PUERTO BAQUERIZO MORENO - A visual documentation of the human history of Galápagos and its first inhabitants, who bore witness to the development of the last century.

At the age of 18, Charlotte Schmitz travelled to the Galápagos Islands for the first time. Before travelling, she had images of iguanas and crystal clear waters in her head; after all, the islands are still considered the last archipelago of dinosaurs, a natural heritage of humanity. Upon arrival, she thought mostly of the inhabitants. What does living on such remote islands do to a person? And how did they end up there?

Ten years later, she returned to the islands as a photographer and started talking to witnesses of the young settlement history. The first people only moved to the islands about 150 years ago and today about 25,000 people live on Galápagos and more than a quarter of a million visitors come here every year. Before that, the archipelago was temporarily used by pirates, whalers and scientists.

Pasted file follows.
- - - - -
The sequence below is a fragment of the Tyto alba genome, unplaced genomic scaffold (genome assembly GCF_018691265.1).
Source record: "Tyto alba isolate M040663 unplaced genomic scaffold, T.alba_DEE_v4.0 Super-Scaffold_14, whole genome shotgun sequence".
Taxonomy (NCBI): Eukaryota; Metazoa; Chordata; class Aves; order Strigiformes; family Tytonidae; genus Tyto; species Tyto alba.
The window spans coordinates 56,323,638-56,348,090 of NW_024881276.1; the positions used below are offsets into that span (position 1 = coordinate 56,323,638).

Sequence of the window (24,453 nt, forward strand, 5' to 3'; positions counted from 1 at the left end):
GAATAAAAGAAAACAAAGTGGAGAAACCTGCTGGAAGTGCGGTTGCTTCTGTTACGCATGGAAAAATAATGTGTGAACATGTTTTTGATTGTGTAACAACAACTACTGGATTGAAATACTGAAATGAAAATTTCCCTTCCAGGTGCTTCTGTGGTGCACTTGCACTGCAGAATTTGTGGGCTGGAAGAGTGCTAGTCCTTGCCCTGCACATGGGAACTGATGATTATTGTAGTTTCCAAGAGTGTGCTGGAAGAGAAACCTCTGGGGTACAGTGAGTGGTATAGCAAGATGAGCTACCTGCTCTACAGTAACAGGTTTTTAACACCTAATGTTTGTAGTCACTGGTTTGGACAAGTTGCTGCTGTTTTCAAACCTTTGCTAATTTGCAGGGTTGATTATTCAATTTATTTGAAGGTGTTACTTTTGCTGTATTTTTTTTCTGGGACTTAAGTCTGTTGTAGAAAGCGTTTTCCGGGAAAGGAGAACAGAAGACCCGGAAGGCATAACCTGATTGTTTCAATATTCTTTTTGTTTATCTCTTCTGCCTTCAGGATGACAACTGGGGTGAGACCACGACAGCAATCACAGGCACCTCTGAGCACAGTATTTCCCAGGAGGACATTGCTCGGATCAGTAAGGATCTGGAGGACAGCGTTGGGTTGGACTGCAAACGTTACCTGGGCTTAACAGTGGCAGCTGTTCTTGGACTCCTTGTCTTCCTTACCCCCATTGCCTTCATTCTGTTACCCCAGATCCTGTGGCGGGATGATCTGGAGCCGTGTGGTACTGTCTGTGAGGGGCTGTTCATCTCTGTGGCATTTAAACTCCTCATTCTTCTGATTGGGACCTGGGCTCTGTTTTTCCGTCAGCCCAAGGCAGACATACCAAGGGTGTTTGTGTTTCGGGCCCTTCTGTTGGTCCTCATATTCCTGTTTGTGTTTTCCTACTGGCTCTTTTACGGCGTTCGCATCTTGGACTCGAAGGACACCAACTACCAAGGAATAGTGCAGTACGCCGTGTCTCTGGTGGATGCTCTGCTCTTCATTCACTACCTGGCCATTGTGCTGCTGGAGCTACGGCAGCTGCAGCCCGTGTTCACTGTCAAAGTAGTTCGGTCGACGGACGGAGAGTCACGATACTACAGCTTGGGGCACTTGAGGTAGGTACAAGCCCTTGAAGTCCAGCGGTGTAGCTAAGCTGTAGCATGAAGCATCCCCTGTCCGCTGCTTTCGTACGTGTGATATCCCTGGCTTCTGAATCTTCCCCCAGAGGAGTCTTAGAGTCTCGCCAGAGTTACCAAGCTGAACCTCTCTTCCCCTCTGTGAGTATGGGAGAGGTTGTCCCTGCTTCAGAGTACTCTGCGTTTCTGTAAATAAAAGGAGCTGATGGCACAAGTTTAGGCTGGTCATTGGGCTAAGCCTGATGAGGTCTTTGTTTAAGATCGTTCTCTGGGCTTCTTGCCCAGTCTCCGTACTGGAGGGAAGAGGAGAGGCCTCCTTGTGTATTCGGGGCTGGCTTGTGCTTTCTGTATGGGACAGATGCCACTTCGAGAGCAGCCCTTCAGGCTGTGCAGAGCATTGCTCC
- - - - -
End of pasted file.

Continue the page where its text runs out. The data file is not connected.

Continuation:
In her photographic work, she has portrayed about 70 people including the first settlers of the Galápagos Islands or their direct descendants. she has deliberately not made a classic reportage about the people; the intention is to visually intertwine them with nature and the other images. There are also photographs from personal archives, documentary photos of nature, wildlife and the ecological changes of the island. 

Charlotte Schmitz

Charlotte Schmitz is a German documentary photographer.
Charlotte Schmitz
€6,700 allocated on 13/12/2021